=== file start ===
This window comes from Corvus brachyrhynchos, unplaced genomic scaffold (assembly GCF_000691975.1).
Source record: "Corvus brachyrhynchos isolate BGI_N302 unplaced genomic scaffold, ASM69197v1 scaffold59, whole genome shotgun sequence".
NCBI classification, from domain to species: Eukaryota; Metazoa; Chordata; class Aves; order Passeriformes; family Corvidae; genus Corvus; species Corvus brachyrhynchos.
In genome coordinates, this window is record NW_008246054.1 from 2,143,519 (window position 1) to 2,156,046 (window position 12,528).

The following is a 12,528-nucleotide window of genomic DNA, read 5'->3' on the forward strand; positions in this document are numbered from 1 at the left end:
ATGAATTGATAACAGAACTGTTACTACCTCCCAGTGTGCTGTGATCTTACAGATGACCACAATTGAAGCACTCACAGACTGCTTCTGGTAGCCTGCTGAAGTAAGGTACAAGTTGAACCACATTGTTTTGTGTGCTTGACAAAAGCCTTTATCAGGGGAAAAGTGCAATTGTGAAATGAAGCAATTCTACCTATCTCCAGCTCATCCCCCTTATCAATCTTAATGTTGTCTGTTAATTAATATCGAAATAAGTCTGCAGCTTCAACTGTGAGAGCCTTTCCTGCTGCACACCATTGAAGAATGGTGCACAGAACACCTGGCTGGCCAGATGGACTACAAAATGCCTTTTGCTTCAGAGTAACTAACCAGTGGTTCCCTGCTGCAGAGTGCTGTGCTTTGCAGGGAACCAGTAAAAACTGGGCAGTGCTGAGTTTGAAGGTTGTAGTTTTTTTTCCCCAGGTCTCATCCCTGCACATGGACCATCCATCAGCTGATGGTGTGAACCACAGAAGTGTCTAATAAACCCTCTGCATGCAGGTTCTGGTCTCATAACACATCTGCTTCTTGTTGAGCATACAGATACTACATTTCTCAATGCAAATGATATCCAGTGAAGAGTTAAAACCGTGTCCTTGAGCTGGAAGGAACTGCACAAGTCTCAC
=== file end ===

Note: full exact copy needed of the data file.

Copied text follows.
This window comes from Corvus brachyrhynchos, unplaced genomic scaffold (assembly GCF_000691975.1).
Source record: "Corvus brachyrhynchos isolate BGI_N302 unplaced genomic scaffold, ASM69197v1 scaffold59, whole genome shotgun sequence".
NCBI classification, from domain to species: Eukaryota; Metazoa; Chordata; class Aves; order Passeriformes; family Corvidae; genus Corvus; species Corvus brachyrhynchos.
In genome coordinates, this window is record NW_008246054.1 from 2,143,519 (window position 1) to 2,156,046 (window position 12,528).

The following is a 12,528-nucleotide window of genomic DNA, read 5'->3' on the forward strand; positions in this document are numbered from 1 at the left end:
ATGAATTGATAACAGAACTGTTACTACCTCCCAGTGTGCTGTGATCTTACAGATGACCACAATTGAAGCACTCACAGACTGCTTCTGGTAGCCTGCTGAAGTAAGGTACAAGTTGAACCACATTGTTTTGTGTGCTTGACAAAAGCCTTTATCAGGGGAAAAGTGCAATTGTGAAATGAAGCAATTCTACCTATCTCCAGCTCATCCCCCTTATCAATCTTAATGTTGTCTGTTAATTAATATCGAAATAAGTCTGCAGCTTCAACTGTGAGAGCCTTTCCTGCTGCACACCATTGAAGAATGGTGCACAGAACACCTGGCTGGCCAGATGGACTACAAAATGCCTTTTGCTTCAGAGTAACTAACCAGTGGTTCCCTGCTGCAGAGTGCTGTGCTTTGCAGGGAACCAGTAAAAACTGGGCAGTGCTGAGTTTGAAGGTTGTAGTTTTTTTTCCCCAGGTCTCATCCCTGCACATGGACCATCCATCAGCTGATGGTGTGAACCACAGAAGTGTCTAATAAACCCTCTGCATGCAGGTTCTGGTCTCATAACACATCTGCTTCTTGTTGAGCATACAGATACTACATTTCTCAATGCAAATGATATCCAGTGAAGAGTTAAAACCGTGTCCTTGAGCTGGAAGGAACTGCACAAGTCTCAC